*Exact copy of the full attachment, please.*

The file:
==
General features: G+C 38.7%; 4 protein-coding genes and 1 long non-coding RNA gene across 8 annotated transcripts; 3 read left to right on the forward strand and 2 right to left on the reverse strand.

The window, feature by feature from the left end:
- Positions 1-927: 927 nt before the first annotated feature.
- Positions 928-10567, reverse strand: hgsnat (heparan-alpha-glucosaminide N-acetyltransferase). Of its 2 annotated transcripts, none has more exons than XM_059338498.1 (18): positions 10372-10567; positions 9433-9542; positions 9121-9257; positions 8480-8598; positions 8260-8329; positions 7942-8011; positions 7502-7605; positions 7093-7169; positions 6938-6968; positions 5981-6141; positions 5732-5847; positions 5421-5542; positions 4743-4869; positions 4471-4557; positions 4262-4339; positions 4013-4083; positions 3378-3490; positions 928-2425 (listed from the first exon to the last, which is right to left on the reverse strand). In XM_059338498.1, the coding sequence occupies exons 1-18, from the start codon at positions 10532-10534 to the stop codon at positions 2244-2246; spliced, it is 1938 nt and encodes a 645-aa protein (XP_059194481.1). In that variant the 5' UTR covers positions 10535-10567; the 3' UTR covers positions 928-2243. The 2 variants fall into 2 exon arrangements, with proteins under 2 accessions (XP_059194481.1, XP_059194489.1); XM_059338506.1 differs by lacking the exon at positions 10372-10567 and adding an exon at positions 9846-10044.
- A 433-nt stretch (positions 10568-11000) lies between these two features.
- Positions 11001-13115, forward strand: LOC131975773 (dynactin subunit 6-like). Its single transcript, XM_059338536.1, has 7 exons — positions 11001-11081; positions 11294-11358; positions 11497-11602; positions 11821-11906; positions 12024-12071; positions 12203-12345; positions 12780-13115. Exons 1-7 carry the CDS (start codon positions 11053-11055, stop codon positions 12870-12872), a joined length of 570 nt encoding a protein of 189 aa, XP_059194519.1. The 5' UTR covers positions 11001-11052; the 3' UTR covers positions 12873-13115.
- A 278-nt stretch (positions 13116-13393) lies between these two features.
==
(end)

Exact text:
General features: G+C 38.7%; 4 protein-coding genes and 1 long non-coding RNA gene across 8 annotated transcripts; 3 read left to right on the forward strand and 2 right to left on the reverse strand.

The window, feature by feature from the left end:
- Positions 1-927: 927 nt before the first annotated feature.
- Positions 928-10567, reverse strand: hgsnat (heparan-alpha-glucosaminide N-acetyltransferase). Of its 2 annotated transcripts, none has more exons than XM_059338498.1 (18): positions 10372-10567; positions 9433-9542; positions 9121-9257; positions 8480-8598; positions 8260-8329; positions 7942-8011; positions 7502-7605; positions 7093-7169; positions 6938-6968; positions 5981-6141; positions 5732-5847; positions 5421-5542; positions 4743-4869; positions 4471-4557; positions 4262-4339; positions 4013-4083; positions 3378-3490; positions 928-2425 (listed from the first exon to the last, which is right to left on the reverse strand). In XM_059338498.1, the coding sequence occupies exons 1-18, from the start codon at positions 10532-10534 to the stop codon at positions 2244-2246; spliced, it is 1938 nt and encodes a 645-aa protein (XP_059194481.1). In that variant the 5' UTR covers positions 10535-10567; the 3' UTR covers positions 928-2243. The 2 variants fall into 2 exon arrangements, with proteins under 2 accessions (XP_059194481.1, XP_059194489.1); XM_059338506.1 differs by lacking the exon at positions 10372-10567 and adding an exon at positions 9846-10044.
- A 433-nt stretch (positions 10568-11000) lies between these two features.
- Positions 11001-13115, forward strand: LOC131975773 (dynactin subunit 6-like). Its single transcript, XM_059338536.1, has 7 exons — positions 11001-11081; positions 11294-11358; positions 11497-11602; positions 11821-11906; positions 12024-12071; positions 12203-12345; positions 12780-13115. Exons 1-7 carry the CDS (start codon positions 11053-11055, stop codon positions 12870-12872), a joined length of 570 nt encoding a protein of 189 aa, XP_059194519.1. The 5' UTR covers positions 11001-11052; the 3' UTR covers positions 12873-13115.
- A 278-nt stretch (positions 13116-13393) lies between these two features.